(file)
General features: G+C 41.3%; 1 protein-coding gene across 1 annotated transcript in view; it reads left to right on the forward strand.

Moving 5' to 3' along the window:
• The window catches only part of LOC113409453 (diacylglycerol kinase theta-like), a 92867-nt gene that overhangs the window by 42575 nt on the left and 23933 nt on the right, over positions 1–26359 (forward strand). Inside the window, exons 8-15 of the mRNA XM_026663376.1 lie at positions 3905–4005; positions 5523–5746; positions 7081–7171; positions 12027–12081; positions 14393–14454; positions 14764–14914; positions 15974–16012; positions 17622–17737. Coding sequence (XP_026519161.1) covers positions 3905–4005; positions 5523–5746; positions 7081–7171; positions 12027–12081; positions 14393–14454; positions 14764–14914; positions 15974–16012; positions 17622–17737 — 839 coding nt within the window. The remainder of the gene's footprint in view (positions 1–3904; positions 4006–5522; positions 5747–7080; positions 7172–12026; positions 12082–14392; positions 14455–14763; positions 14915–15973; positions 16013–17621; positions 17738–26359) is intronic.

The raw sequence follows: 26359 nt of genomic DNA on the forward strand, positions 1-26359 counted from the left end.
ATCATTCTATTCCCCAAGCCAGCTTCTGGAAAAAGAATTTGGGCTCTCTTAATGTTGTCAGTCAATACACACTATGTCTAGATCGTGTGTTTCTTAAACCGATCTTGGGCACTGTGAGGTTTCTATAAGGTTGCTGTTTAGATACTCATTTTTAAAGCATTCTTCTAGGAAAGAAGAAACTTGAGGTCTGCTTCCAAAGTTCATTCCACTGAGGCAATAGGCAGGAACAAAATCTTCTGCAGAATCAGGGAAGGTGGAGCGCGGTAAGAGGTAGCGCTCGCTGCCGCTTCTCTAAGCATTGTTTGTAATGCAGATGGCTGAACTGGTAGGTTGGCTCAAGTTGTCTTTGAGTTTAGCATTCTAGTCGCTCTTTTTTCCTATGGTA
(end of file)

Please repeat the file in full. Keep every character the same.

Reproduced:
General features: G+C 41.3%; 1 protein-coding gene across 1 annotated transcript in view; it reads left to right on the forward strand.

Moving 5' to 3' along the window:
• The window catches only part of LOC113409453 (diacylglycerol kinase theta-like), a 92867-nt gene that overhangs the window by 42575 nt on the left and 23933 nt on the right, over positions 1–26359 (forward strand). Inside the window, exons 8-15 of the mRNA XM_026663376.1 lie at positions 3905–4005; positions 5523–5746; positions 7081–7171; positions 12027–12081; positions 14393–14454; positions 14764–14914; positions 15974–16012; positions 17622–17737. Coding sequence (XP_026519161.1) covers positions 3905–4005; positions 5523–5746; positions 7081–7171; positions 12027–12081; positions 14393–14454; positions 14764–14914; positions 15974–16012; positions 17622–17737 — 839 coding nt within the window. The remainder of the gene's footprint in view (positions 1–3904; positions 4006–5522; positions 5747–7080; positions 7172–12026; positions 12082–14392; positions 14455–14763; positions 14915–15973; positions 16013–17621; positions 17738–26359) is intronic.

The raw sequence follows: 26359 nt of genomic DNA on the forward strand, positions 1-26359 counted from the left end.
ATCATTCTATTCCCCAAGCCAGCTTCTGGAAAAAGAATTTGGGCTCTCTTAATGTTGTCAGTCAATACACACTATGTCTAGATCGTGTGTTTCTTAAACCGATCTTGGGCACTGTGAGGTTTCTATAAGGTTGCTGTTTAGATACTCATTTTTAAAGCATTCTTCTAGGAAAGAAGAAACTTGAGGTCTGCTTCCAAAGTTCATTCCACTGAGGCAATAGGCAGGAACAAAATCTTCTGCAGAATCAGGGAAGGTGGAGCGCGGTAAGAGGTAGCGCTCGCTGCCGCTTCTCTAAGCATTGTTTGTAATGCAGATGGCTGAACTGGTAGGTTGGCTCAAGTTGTCTTTGAGTTTAGCATTCTAGTCGCTCTTTTTTCCTATGGTA